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Long Term Passion

Saturday, November 12, 2005

David Michael has an interesting article about balancing passion and profit when you're creating games.

  1. Start with your passion, because if/when it makes a profit, you won’t mind doing it again.
  2. Focus on your passion, but keep an eye out for how to make it profitable.
  3. If necessary, get a job you don't hate and that pays well enough so you can afford your passion.
  4. Allow yourself to not have a profit motive. Sometimes.

I believe that you should always choose to follow your passion. Along the way, you will find a way to make money out of it, especially if you keep an eye open for it. Of course, your passion shouldn't blind you.

Job on the side

David's third point is interesting. I consider myself a full-time indie game developer, but I do have some contract work on the side. That's partly the remainder of a previous life as a web developer, but it also pays the bills. And I don't hate to do it. Actually, I like it and sometimes even love it.

But my true passion is creating games (well, my true true passion is teaching, but let's not go there) so that from time to time I wonder whether I should give up web development altogether. I don't want to get stuck in it.

Where does Trichromix fit in?

How many indies have started with a casual game "just to get some money flowing", with the intent to use the money to fund "the games we really want to make"? Quite a few. What percentage of them then create "just one more" such "get the money flowing" game, over and over?

Trichromix isn't exactly the type of game I really want to make, but I didn't choose it to get the money flowing either. Rather, I designed that particular game to be easy to program, so that I could learn as much about the process as possible. A good thing I did, too. Could you imagine how long it would've taken me to get Trichromix out there if I had trouble programming it, too? ;-)

But something interesting happened along the way: I fell in love with Trichromix. After having played around a bit with the prototype, Trichromix wasn't just a learning tool, it was a genuinely fun game with real commercial potential. How many puzzle games out there are truly original? Not many. But Trichromix is. I did a lot of things wrong on this project, but at least I'm convinced I got the game design right.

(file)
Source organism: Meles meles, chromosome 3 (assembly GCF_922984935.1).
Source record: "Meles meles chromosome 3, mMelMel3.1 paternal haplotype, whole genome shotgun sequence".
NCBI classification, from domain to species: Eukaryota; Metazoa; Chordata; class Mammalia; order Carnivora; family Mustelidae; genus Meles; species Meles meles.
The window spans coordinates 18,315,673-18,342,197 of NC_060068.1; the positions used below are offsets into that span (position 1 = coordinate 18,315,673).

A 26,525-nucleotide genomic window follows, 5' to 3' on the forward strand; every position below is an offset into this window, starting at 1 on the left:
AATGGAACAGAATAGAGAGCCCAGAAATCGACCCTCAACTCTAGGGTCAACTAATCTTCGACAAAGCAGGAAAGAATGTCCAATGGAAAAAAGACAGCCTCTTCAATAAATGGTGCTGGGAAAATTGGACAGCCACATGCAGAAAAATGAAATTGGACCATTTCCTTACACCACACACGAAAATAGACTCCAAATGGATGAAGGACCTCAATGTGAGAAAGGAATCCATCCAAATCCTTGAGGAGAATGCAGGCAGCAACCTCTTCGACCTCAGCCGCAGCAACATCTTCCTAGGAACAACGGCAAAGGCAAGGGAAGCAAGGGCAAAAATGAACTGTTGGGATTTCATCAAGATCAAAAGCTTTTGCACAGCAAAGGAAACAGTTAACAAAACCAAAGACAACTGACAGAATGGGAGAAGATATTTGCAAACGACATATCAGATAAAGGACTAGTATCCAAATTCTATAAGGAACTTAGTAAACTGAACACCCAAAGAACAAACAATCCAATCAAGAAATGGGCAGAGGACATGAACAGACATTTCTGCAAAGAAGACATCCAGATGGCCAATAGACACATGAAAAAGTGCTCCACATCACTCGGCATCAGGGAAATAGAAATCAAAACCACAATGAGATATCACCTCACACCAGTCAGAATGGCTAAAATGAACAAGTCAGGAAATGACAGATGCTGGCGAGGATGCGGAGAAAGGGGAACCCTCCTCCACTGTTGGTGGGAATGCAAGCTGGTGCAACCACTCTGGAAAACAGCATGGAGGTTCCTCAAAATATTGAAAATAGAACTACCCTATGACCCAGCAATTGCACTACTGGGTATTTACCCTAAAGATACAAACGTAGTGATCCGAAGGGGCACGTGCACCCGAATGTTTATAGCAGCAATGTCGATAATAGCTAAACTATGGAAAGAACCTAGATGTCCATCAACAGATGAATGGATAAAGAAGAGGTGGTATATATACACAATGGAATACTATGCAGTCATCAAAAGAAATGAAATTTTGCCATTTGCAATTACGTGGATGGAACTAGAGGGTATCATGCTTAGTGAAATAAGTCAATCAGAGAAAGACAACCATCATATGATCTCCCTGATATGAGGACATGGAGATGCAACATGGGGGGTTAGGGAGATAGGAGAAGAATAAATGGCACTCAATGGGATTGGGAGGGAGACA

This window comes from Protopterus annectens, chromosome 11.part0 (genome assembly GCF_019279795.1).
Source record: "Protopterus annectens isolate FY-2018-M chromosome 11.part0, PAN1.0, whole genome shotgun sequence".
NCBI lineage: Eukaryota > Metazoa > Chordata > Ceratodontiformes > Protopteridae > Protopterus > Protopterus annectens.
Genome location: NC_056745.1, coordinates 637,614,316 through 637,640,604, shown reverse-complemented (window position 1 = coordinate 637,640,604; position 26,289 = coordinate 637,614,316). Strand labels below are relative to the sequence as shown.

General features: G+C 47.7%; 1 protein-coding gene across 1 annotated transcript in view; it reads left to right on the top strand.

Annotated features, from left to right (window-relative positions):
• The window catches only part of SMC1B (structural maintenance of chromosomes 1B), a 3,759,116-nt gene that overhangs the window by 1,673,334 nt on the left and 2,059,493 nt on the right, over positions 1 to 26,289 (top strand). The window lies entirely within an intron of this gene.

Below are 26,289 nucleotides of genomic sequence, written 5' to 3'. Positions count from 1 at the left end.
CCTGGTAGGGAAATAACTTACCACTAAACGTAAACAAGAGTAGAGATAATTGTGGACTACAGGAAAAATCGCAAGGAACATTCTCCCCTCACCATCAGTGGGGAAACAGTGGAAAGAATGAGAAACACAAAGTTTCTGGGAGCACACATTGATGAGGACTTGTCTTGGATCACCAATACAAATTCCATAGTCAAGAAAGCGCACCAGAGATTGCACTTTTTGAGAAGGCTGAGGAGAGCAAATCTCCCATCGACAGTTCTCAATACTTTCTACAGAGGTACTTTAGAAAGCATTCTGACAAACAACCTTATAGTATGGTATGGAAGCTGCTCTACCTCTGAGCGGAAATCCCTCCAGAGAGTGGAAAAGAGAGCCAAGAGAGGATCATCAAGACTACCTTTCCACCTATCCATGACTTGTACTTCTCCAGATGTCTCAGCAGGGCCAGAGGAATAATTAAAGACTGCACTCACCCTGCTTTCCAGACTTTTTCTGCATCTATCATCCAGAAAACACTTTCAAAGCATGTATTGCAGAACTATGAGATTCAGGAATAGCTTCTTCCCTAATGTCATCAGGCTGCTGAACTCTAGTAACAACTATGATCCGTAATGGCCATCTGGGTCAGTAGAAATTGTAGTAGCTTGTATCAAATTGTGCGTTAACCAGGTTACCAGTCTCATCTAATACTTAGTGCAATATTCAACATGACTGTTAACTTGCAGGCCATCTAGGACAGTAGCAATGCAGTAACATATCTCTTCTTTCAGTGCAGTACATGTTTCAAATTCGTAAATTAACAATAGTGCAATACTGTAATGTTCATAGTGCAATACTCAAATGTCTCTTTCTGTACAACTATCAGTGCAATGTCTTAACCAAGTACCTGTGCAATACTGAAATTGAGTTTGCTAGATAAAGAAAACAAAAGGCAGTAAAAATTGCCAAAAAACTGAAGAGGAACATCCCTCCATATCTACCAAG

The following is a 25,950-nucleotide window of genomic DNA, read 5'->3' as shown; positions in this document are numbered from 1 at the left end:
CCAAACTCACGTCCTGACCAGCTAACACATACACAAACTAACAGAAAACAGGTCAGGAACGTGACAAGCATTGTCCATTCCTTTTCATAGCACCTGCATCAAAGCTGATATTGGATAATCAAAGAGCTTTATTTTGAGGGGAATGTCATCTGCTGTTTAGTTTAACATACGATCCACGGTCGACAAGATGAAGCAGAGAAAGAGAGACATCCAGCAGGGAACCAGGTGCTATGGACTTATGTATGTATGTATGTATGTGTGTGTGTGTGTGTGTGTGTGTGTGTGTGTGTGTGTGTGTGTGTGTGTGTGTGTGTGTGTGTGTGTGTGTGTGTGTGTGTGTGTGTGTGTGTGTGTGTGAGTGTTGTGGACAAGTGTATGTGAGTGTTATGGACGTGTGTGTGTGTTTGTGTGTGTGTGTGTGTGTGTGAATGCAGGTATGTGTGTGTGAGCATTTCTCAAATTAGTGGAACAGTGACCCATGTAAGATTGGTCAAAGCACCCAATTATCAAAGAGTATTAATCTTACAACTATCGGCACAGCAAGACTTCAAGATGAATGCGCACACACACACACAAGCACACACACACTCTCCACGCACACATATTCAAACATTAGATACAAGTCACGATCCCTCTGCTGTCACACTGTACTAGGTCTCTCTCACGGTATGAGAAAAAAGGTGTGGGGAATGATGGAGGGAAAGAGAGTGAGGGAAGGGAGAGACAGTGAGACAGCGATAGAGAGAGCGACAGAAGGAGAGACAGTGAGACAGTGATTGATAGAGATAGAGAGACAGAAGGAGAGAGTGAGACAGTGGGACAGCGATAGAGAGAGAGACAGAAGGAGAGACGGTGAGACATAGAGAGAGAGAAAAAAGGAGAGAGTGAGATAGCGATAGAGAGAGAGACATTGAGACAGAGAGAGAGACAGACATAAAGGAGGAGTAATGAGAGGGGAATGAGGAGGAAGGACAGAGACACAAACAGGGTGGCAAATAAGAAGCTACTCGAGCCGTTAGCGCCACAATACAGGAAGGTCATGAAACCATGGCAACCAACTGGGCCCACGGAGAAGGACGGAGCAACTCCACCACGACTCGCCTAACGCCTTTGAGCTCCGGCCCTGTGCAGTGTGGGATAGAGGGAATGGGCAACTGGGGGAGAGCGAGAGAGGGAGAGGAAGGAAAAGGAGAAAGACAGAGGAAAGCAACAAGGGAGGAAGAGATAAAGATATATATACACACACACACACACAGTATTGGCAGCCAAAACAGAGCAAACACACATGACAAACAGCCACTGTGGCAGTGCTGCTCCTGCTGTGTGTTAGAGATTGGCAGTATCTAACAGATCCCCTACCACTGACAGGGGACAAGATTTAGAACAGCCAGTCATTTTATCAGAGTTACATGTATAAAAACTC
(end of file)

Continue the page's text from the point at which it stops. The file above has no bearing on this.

How's about another puzzle game?

So, now that I'm thinking about what my next game is going to be, I'm tempted to design another puzzle game, because designing it is just a lot of fun. However, in the long term I want to focus on story-based games. Story-based games like I have in mind are a lot harder to create, because they contain a lot of non-trivial programming and usually require more content. At this point, I don't think I should start developing a game that I think would take more than a year to finish.

That means I have a new design challenge: come up with a story-based game that you can pull off in just a couple of months. That might be even more interesting than designing another original puzzle game. :-) And you now what? I already have a game in mind that fits the challenge.

What it comes down to, is that I know what my passion is: I want to create story-based games. That's my long term goal and every short term decision should be made with that in mind. Trichromix was a good first step. It doesn't contain any story elements, but it allowed me to learn more about the development process and it will allow me to learn about marketing. But the next game shouldn't be another puzzle game, because then I would be doing something I know I can do. Instead, I have to move slightly beyond my comfort zone and more in the direction of my long term goal.

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